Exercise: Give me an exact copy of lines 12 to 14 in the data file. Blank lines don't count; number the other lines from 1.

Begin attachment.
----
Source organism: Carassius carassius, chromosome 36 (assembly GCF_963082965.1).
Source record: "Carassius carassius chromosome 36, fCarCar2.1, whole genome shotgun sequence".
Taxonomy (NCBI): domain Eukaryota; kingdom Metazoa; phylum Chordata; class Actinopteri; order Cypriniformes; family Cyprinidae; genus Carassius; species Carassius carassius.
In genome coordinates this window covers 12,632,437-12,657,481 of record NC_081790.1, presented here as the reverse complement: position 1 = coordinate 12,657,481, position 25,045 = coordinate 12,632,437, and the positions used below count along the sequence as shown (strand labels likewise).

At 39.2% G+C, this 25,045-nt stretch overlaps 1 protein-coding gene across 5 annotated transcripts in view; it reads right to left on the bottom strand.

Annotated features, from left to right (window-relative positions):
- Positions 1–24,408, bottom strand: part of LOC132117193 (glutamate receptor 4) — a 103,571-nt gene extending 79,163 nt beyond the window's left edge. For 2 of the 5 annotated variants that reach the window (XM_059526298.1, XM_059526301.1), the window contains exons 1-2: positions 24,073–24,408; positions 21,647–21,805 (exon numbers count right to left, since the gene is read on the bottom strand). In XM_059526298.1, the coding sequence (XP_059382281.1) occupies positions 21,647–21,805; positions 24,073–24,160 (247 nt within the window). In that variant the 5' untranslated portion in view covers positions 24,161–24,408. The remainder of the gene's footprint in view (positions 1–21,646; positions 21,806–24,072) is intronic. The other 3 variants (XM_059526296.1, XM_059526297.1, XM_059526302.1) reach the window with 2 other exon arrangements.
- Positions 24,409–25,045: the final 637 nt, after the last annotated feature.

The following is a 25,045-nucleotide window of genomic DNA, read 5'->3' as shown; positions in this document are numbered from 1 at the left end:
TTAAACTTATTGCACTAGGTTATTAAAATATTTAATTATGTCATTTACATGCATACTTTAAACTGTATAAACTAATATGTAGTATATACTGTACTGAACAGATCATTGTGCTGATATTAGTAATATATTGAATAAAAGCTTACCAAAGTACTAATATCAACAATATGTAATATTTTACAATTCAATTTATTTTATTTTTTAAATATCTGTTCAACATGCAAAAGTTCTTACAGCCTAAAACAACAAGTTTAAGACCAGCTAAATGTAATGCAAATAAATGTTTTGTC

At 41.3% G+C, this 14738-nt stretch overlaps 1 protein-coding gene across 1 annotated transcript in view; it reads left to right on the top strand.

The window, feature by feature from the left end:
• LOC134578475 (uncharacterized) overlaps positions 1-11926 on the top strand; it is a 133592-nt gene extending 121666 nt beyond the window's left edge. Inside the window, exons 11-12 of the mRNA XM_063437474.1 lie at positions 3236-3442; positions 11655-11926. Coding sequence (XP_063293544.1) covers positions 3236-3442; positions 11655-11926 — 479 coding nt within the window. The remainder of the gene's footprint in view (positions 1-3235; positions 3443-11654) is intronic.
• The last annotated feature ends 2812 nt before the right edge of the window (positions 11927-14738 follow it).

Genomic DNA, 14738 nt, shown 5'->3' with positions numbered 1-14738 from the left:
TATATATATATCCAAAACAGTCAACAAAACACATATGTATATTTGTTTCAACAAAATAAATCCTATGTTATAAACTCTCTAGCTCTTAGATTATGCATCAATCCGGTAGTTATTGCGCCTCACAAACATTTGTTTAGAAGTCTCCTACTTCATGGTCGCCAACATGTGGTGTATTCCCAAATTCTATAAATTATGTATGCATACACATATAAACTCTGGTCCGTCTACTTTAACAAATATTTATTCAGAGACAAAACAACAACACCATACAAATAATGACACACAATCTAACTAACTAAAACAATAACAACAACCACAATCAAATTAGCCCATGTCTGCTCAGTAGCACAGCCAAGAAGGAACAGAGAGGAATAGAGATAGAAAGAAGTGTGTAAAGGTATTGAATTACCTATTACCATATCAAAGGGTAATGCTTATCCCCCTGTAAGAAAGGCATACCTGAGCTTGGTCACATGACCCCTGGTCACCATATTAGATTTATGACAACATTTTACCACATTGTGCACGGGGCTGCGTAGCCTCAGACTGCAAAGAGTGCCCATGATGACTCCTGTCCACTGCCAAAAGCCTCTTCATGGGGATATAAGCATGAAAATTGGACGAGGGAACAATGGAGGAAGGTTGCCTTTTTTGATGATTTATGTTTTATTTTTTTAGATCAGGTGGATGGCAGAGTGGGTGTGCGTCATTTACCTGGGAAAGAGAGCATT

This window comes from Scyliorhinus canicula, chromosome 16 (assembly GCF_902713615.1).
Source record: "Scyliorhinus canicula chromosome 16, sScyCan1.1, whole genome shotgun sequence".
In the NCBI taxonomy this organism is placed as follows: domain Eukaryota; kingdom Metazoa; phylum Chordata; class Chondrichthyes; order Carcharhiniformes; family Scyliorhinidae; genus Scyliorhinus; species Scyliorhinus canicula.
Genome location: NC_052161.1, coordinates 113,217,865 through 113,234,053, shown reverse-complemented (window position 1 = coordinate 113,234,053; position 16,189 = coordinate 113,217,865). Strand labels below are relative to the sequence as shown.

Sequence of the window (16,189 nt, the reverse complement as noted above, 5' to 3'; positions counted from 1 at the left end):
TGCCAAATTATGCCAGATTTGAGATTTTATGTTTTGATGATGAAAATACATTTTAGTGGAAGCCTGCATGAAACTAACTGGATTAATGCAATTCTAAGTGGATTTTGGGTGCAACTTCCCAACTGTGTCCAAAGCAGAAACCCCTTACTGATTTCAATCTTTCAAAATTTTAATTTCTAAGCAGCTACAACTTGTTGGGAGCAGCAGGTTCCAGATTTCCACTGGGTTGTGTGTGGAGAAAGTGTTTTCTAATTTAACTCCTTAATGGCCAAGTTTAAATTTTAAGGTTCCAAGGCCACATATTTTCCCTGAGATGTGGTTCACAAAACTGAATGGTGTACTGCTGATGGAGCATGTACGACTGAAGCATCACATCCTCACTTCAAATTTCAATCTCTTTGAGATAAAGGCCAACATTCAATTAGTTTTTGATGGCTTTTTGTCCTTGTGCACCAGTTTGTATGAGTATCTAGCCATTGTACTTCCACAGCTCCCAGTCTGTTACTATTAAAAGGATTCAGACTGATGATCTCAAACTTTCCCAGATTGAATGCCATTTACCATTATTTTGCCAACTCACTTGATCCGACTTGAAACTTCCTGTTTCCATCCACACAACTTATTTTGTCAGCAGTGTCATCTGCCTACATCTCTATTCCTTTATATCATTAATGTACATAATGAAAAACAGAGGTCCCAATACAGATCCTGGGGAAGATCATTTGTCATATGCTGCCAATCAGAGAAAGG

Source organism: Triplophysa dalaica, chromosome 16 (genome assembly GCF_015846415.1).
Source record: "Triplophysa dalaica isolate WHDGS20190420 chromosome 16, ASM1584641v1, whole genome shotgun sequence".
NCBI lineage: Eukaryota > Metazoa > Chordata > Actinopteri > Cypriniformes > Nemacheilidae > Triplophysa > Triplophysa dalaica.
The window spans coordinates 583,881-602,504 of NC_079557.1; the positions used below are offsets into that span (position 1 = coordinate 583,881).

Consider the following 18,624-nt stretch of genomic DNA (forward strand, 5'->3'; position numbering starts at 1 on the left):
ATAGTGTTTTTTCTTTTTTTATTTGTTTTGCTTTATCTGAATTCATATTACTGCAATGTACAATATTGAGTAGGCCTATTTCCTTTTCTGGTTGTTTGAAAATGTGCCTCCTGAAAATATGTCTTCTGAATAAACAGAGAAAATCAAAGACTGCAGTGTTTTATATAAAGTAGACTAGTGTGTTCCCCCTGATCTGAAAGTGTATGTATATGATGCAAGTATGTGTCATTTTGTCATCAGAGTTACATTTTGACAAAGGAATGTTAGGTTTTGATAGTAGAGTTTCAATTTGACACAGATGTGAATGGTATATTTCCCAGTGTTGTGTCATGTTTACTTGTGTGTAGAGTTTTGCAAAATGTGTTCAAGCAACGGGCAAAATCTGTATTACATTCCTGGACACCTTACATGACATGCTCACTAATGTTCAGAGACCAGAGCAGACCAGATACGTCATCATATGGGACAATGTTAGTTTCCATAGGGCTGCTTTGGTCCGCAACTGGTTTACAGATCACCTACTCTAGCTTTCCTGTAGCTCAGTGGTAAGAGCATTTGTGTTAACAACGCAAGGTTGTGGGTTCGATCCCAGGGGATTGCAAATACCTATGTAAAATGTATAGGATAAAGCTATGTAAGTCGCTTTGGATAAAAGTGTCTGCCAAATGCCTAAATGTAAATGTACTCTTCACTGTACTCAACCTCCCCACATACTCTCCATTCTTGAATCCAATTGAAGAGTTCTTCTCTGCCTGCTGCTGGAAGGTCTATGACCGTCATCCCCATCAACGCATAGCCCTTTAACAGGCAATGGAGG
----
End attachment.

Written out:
The window, feature by feature from the left end:
• LOC134578475 (uncharacterized) overlaps positions 1-11926 on the top strand; it is a 133592-nt gene extending 121666 nt beyond the window's left edge. Inside the window, exons 11-12 of the mRNA XM_063437474.1 lie at positions 3236-3442; positions 11655-11926. Coding sequence (XP_063293544.1) covers positions 3236-3442; positions 11655-11926 — 479 coding nt within the window. The remainder of the gene's footprint in view (positions 1-3235; positions 3443-11654) is intronic.
• The last annotated feature ends 2812 nt before the right edge of the window (positions 11927-14738 follow it).